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Abnormal202 Scripting Tutorial 6: Properties
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ABNORMAL202 SCRIPTING TUTORIAL 6: PROPERTIES

 

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DESCRIPTION

 

Properties are very similar to variables, and I probably would've talked about them in the variables tutorial, however I thought that one was long enough and didn't want to overwhelm.

 

Properties are just more ways we can store information into a variable, and you'll see them quite a lot.

 

 

CREATING A PROPERTY

 

You can create a property on a variable simply by putting a "." at the end of it and then adding the name to your property, and finally defining it.

 

andrew = GetEnt("andrew","targetname");

andrew.gender = "male";

 

 

In the above example, I made a variable andrew (with some ent in radiant stored in it), and then gave it the property of "gender", which I defined as "male".

 

Just like with variables, properties can store numbers, strings, booleans, and even entities.

 

andrew.clip = GetEnt("andrew_clip","targetname");

 

 

We can do all the same things we can do with variables with properties. For example using in functions:

 

andrew.clip Delete();

 

It's important to note if this code was executed, the entity in radiant with targetname: "andrew_clip" would be deleted, not the entity with targetname: "andrew", because the property is being sent to the Delete() function, not the actual andrew variable.

 

Properties are also often used to check for certain conditions in If Statements:

 

if(isdefined(andrew.gender) && andrew.gender == "male")
{
	IPrintLnBold("By golly, you're a man!");
}

 

Really the sky is limit. You can even make properties of properties:

 

andrew = GetEnt("andrew","targetname");
andrew.clothing = "on";
andrew.clothing.top = "t_shirt";
andrew.clothing.top.color = "red";

 

 

It should be noted that passing a variable that has properties on it will retain all properties on it in the function it is being passed to.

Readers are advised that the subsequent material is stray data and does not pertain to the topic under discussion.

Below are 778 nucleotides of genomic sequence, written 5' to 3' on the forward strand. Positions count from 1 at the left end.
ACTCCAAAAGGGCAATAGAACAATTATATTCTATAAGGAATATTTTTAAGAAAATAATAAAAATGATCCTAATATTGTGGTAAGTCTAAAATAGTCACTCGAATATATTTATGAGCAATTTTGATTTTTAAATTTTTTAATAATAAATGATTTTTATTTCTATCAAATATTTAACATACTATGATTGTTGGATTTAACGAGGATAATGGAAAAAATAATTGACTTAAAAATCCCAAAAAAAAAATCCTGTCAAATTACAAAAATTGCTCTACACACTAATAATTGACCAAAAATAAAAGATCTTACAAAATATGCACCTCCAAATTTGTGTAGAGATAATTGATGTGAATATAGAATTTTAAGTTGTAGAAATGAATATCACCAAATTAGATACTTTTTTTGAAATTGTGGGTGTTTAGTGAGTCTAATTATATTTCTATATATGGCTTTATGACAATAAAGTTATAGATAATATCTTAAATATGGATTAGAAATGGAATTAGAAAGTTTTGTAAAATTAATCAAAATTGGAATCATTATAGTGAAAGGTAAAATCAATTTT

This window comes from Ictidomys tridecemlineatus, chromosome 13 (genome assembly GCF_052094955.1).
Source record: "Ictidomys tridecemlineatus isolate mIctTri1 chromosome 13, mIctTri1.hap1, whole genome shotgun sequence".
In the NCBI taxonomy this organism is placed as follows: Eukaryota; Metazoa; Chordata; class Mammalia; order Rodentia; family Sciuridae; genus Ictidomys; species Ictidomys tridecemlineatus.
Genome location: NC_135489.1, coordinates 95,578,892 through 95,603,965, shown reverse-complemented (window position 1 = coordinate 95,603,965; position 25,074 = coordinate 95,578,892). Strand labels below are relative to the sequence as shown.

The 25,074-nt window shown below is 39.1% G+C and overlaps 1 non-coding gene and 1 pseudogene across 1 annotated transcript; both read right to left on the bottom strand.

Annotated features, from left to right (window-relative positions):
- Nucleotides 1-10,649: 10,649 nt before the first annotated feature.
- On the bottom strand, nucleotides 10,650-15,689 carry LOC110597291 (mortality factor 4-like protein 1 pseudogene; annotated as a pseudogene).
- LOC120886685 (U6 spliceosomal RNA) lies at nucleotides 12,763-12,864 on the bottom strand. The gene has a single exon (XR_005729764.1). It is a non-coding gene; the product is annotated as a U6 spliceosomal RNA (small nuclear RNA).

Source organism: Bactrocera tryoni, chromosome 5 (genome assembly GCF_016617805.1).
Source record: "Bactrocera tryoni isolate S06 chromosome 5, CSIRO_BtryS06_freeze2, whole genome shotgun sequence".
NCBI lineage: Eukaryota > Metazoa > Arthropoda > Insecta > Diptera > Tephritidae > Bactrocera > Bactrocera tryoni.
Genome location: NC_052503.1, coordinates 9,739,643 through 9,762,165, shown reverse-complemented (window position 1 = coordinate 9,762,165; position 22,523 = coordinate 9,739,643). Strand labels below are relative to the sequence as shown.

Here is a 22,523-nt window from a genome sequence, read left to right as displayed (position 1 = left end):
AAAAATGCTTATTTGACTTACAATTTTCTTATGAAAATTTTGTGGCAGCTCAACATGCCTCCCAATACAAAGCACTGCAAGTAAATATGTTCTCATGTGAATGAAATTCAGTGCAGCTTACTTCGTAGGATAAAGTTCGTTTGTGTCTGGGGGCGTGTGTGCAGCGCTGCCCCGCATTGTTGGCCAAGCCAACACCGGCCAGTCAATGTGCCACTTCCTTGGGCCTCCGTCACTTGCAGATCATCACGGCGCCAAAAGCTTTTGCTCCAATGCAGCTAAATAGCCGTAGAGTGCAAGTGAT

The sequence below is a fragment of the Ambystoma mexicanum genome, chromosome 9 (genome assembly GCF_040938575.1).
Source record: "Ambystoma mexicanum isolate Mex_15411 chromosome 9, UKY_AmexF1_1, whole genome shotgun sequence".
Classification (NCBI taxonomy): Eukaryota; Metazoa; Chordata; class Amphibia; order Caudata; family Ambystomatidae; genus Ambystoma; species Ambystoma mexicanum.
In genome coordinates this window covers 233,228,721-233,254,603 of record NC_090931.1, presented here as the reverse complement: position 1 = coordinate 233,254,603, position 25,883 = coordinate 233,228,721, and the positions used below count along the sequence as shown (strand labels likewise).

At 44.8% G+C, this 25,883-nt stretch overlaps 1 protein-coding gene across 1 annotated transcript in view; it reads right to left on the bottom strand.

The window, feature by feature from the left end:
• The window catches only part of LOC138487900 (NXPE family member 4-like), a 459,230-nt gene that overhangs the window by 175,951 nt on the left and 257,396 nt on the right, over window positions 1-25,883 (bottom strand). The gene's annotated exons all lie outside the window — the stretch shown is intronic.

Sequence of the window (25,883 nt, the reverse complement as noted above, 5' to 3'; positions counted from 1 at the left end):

for example:

	andrew = GetEnt("andrew","targetname");
	andrew.clothing = "on";
	andrew.clothing.top = "t_shirt";
	andrew.clothing.top.color = "red";
	andrew thread clothing_appraisal();
}
function clothing_appraisal()
{
	if(isdefined(self.clothing) && self.clothing == "on")
	{
		if(isdefined(self.clothing.top) && self.clothing.top == "t_shirt")
		{
			if(isdefined(self.clothing.top.color) && self.clothing.top.color == "red")
			{
				IPrintLnBold("I think red looks rather nice on you");
			}
		}
	}
}

 

LEVEL PROPERTIES

 

Remember that variable I talked about earlier, that can be accessed from anywhere and is the same entity according to all scripts? that variable is called level, and there's a reason Sublime highlights it in purple.

 

Because it's the same everywhere, setting properties on the level variable makes it easy to access said properties wherever, from any script/function/you name it. Using level properties is the quick & easy solution to passing data, without having to call, thread, or pass arguments.

 

However there's a reason I've introduced this a bit late, in tutorial #6, because I see a lot of novice scripters overuse to death the level properties, myself included. Because of how easy it was to use, I used it for a bunch of things that using self, or arguments would have done fine for, and that led to me not knowing how to pass data in other ways than level properties.

 

Other than that, Why shouldn't you use level properties?

- You don't want to accidentally create a property that has the same name as one already defined in Treyarch scripts, as you could really break stuff by overriding a Treyarch property, or having yours overridden. (though this is also a problem with setting properties on players, or any common entity that's going to be in the game regardless of the map)

- Setting tons of level properties (for things that don't need it) can make your scripts a lot harder to follow, for other people or yourself later. 

 

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